OSCIA: Managing soybean seedling diseases can cut production costs

High soybean yields begin with a healthy stand of vigorous plants. Seedling diseases, along with other factors such as weather, can result in the need to replant and drive up the cost of production.

A project underway in conjunction with researchers from the U.S. is determining which pathogens affect soybean seedlings, and developing diagnostic tools to identify their presence, in hopes of developing better management tools for farmers.

“Understanding which specific pathogens make up the seedling disease complex, and the factors that enhance the damage they cause will increase our understanding of seedling diseases and help develop better management strategies,” says Albert Tenuta, field crops program lead with the Ontario Ministry of Agriculture and Food (OMAF).

Next to soybean cyst nematode, seedling diseases — including oomycetes such as Pythium spp. and Phytophthora sojae, and fungi such as fusarium and rhizoctonia — are the No. 2 yield-limiting diseases in Ontario soybean production.

How is the research being conducted?

In 2012, Ontario researchers began participating in two U.S research projects, one by the U.S. Department of Agriculture (USDA) and the other by the United Soybean Board (USB), which were launched in 2011. To date, 120 isolates of fungal pathogens have been collected in Ontario from a wide range of environments, soils and cropping histories. These are now being analyzed with additional samples being collected in 2013.

This unique collaboration with U.S. researchers allows a more regional approach to fighting pathogens and lets experts on both sides of the border pool their knowledge and stretch limited resources.

What has the project found to date?

“This year has been ideal for many of the seedling diseases for soy and corn. Last year we found nine different pythiums in soy, more than I expected,” says Tenuta. “Many thrive under different environmental conditions and we’re seeing how the species are starting to adapt. They all have their particular niche and will affect stand establishment.”

For George Kotulak, who farms in the Leamington area, keeping new pathogens in check is important and he offered up his fields for testing as part of the project.

“They’ve been doing some sampling and looking at different types of diseases in the area. We have plants and land available for them to test, to help things along,” he says. “They’re looking for diseases we might not have anywhere else and how to deal with those to try to keep them under control.”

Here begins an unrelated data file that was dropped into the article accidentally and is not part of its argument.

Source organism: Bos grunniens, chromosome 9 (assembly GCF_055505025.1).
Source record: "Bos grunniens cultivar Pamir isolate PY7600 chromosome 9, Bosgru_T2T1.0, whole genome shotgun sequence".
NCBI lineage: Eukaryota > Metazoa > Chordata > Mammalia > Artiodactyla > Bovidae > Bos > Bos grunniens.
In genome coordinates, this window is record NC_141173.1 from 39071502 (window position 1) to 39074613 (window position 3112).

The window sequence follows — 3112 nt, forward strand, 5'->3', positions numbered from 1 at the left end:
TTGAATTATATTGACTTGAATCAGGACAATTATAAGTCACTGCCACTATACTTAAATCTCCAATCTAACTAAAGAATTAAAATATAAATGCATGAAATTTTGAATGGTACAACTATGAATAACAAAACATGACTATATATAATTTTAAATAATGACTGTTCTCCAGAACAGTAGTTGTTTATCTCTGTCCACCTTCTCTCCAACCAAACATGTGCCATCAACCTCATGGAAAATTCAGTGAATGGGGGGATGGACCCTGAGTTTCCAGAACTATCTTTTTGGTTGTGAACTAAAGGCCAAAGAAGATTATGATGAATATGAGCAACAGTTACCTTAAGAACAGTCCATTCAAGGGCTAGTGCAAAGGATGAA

New technology that is now available, such as molecular tools, is allowing for faster and more accurate identification of the pathogens. Tenuta says they’ve developed some new assays for rapid identification and are working on tools that can be used in-field as well. If problems can be identified, new tools can be developed to manage them, he adds.

Where can I get more information?

More information on this project can be found online in the Crop Advances section of the OSCIA website.

How was the research funded?

Investment in this two-year project was obtained by Grain Farmers of Ontario through the Canadian Agricultural Adaptation Program. In Ontario this program is administered by the Agricultural Adaptation Council. OSCIA assisted with communication of research results.

— Lilian Schaer is a freelance writer and communications project specialist at Guelph, writing on behalf of the Ontario Soil and Crop Improvement Association (OSCIA).

Albert’s advice

  • Scout for problems. Know what’s going on in your fields with respect to stand problems and weeds.
  • Take action. Management tools include proper seed treatments, selecting different varieties or using fungicides.
  • “Understanding what pathogens you have that make up your disease complex is important — it can lead to better management of your crop.” — Albert Tenuta, OMAF field crop lead

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